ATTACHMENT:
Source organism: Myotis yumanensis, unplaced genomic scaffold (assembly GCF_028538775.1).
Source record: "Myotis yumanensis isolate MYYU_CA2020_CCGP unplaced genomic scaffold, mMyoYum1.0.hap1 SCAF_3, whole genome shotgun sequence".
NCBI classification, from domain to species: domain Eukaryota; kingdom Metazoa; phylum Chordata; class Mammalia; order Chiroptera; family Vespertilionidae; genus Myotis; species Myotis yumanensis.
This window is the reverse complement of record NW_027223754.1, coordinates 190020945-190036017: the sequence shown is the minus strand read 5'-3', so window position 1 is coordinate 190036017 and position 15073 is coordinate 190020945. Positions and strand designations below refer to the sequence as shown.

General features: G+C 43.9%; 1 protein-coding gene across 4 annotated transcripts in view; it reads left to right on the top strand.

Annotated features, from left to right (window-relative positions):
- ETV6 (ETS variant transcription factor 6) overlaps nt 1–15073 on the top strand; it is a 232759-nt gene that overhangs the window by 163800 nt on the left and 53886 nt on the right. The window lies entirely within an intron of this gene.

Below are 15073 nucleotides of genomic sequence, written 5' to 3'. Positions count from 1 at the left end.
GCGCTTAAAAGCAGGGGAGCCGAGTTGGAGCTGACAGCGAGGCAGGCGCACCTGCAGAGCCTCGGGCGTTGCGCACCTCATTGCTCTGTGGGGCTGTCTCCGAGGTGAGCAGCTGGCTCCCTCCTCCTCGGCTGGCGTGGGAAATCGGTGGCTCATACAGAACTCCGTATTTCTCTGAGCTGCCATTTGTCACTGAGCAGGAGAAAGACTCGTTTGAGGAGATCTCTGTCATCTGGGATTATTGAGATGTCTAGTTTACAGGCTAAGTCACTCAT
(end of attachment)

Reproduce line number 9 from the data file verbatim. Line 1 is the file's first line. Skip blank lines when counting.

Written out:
GCGCTTAAAAGCAGGGGAGCCGAGTTGGAGCTGACAGCGAGGCAGGCGCACCTGCAGAGCCTCGGGCGTTGCGCACCTCATTGCTCTGTGGGGCTGTCTCCGAGGTGAGCAGCTGGCTCCCTCCTCCTCGGCTGGCGTGGGAAATCGGTGGCTCATACAGAACTCCGTATTTCTCTGAGCTGCCATTTGTCACTGAGCAGGAGAAAGACTCGTTTGAGGAGATCTCTGTCATCTGGGATTATTGAGATGTCTAGTTTACAGGCTAAGTCACTCAT